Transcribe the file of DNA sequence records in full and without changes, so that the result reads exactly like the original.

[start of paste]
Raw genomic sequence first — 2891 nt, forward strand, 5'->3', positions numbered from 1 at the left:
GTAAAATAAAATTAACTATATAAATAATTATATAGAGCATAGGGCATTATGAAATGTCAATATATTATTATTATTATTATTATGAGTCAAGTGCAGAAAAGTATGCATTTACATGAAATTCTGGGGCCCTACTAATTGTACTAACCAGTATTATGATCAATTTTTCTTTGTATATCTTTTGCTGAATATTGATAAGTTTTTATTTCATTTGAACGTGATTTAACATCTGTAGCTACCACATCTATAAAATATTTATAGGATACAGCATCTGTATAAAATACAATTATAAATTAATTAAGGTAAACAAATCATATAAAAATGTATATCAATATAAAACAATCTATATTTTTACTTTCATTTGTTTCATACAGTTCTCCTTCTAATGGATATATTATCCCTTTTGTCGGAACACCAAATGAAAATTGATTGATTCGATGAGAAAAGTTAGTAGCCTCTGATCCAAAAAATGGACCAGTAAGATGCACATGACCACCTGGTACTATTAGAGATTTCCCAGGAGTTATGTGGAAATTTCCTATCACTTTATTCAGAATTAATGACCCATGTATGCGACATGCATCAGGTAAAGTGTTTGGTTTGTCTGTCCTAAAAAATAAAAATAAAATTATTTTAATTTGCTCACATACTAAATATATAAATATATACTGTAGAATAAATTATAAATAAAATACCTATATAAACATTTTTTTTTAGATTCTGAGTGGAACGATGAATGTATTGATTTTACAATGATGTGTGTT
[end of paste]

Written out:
Raw genomic sequence first — 2891 nt, forward strand, 5'->3', positions numbered from 1 at the left:
GTAAAATAAAATTAACTATATAAATAATTATATAGAGCATAGGGCATTATGAAATGTCAATATATTATTATTATTATTATTATGAGTCAAGTGCAGAAAAGTATGCATTTACATGAAATTCTGGGGCCCTACTAATTGTACTAACCAGTATTATGATCAATTTTTCTTTGTATATCTTTTGCTGAATATTGATAAGTTTTTATTTCATTTGAACGTGATTTAACATCTGTAGCTACCACATCTATAAAATATTTATAGGATACAGCATCTGTATAAAATACAATTATAAATTAATTAAGGTAAACAAATCATATAAAAATGTATATCAATATAAAACAATCTATATTTTTACTTTCATTTGTTTCATACAGTTCTCCTTCTAATGGATATATTATCCCTTTTGTCGGAACACCAAATGAAAATTGATTGATTCGATGAGAAAAGTTAGTAGCCTCTGATCCAAAAAATGGACCAGTAAGATGCACATGACCACCTGGTACTATTAGAGATTTCCCAGGAGTTATGTGGAAATTTCCTATCACTTTATTCAGAATTAATGACCCATGTATGCGACATGCATCAGGTAAAGTGTTTGGTTTGTCTGTCCTAAAAAATAAAAATAAAATTATTTTAATTTGCTCACATACTAAATATATAAATATATACTGTAGAATAAATTATAAATAAAATACCTATATAAACATTTTTTTTTAGATTCTGAGTGGAACGATGAATGTATTGATTTTACAATGATGTGTGTT